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Transnational LegalityStateless Law and International Arbitration$
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Thomas Schultz

Print publication date: 2014

Print ISBN-13: 9780199641956

Published to Oxford Scholarship Online: April 2014

DOI: 10.1093/acprof:oso/9780199641956.001.0001

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The Internal Identity of a Stateless Legal System

The Internal Identity of a Stateless Legal System

(p.151) 8 The Internal Identity of a Stateless Legal System
Transnational Legality

Thomas Schultz

Oxford University Press

This chapter first reviews the central tenets of the School of Dijon. It shows that their identification of non-state arbitral legal systems, and the connected loosening of the bonds between law and government, actually opened an important path leading far beyond the mere battle on semantics that took place, for which the School of Dijon sometimes has been spurned. The chapter also reviews, and excludes, alternative candidates that would have offered themselves for the task of assessing the legitimacy and justice of transnational regimes aspiring to be stateless law. It then uses Lon Fuller's account of the rule of law, the ‘inner morality of law’, as a yardstick to determine whether an arbitration regime — and any stateless normative regime for that matter — deserves the label of law. It expounds the sundry bearings that seven of the eight cognate principles delineated by Fuller have on procedural questions in dispute resolution and, hence, on regulation through patterns of individual rule application and creation.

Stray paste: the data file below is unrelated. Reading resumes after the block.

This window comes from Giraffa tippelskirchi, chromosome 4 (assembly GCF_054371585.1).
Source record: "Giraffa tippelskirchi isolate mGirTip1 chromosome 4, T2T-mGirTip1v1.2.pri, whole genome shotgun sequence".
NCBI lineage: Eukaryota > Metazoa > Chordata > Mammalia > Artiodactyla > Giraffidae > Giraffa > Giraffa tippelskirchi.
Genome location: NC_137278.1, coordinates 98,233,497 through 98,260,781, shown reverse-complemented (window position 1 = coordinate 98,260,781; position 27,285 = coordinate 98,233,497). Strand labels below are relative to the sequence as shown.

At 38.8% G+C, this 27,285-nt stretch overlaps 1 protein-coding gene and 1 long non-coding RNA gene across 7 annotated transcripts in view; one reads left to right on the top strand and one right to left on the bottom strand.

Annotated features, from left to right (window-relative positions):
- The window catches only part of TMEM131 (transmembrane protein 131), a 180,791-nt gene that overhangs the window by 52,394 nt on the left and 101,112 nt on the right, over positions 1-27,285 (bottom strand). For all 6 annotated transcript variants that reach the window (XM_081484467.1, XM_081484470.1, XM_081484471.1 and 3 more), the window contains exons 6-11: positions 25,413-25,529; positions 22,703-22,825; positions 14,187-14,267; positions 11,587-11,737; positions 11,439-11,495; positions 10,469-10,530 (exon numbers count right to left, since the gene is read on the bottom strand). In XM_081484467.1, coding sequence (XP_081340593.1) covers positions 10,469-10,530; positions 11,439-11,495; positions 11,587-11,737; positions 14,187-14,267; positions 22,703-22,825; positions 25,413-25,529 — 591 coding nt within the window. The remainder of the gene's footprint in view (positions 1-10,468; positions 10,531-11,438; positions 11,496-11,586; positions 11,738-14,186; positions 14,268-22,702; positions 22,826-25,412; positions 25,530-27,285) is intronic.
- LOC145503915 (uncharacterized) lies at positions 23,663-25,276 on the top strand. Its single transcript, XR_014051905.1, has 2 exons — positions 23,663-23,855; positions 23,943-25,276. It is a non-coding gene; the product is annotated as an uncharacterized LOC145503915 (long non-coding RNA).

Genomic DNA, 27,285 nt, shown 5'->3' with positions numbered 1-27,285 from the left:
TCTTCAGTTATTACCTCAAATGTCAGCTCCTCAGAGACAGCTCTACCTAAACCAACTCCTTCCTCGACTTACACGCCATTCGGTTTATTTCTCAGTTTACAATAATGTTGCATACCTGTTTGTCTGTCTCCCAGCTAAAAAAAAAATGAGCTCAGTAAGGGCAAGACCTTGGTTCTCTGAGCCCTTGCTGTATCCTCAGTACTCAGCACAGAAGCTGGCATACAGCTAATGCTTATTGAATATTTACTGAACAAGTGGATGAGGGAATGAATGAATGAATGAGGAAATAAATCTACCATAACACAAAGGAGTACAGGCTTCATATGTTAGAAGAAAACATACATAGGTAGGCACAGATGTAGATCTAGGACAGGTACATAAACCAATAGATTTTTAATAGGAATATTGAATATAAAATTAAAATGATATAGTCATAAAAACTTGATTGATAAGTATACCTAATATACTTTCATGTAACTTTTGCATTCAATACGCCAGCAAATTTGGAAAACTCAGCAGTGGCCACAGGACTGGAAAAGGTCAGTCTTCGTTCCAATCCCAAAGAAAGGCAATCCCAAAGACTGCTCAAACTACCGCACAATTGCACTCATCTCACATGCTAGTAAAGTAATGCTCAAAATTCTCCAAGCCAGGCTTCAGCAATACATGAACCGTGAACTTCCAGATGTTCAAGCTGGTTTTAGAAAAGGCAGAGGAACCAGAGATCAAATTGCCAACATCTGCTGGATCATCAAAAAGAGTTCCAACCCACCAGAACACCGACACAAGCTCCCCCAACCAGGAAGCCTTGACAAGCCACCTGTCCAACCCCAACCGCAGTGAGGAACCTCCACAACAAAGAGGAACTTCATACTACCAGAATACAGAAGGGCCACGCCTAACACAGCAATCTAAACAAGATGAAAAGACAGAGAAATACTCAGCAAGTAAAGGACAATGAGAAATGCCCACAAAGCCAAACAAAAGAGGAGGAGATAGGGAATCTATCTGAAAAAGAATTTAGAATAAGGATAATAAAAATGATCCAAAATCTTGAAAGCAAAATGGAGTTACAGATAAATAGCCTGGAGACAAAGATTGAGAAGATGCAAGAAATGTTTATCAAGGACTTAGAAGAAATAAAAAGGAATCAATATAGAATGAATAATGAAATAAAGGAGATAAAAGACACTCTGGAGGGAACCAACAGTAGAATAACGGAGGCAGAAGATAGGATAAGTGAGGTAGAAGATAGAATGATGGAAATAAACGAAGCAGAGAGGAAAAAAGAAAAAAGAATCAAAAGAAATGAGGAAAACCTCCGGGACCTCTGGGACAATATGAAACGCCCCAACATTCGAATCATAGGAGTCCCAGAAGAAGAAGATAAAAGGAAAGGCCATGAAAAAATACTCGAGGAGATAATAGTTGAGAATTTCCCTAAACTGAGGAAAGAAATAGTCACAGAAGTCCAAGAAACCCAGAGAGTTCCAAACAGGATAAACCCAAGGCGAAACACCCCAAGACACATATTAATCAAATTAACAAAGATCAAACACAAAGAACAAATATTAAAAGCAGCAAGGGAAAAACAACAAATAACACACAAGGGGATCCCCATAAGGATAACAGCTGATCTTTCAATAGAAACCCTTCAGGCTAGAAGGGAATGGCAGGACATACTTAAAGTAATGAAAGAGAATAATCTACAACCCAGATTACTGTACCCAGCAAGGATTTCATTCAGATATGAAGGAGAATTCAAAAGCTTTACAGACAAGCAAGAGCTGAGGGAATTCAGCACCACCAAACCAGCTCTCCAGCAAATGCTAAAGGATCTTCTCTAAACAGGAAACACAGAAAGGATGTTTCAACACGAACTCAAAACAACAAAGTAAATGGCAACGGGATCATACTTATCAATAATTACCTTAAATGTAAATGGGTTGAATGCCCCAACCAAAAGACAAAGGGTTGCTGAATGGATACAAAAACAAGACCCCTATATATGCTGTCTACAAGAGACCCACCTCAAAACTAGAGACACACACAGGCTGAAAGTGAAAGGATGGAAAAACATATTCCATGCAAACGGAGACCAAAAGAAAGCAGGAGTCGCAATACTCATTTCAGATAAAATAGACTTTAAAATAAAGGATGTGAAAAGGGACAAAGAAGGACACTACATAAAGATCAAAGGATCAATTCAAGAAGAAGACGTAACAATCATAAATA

Keywords:   law, legality, legal system, transnational arbitration, School of Dijon, Lon Fuller, inner morality, arbitration regime

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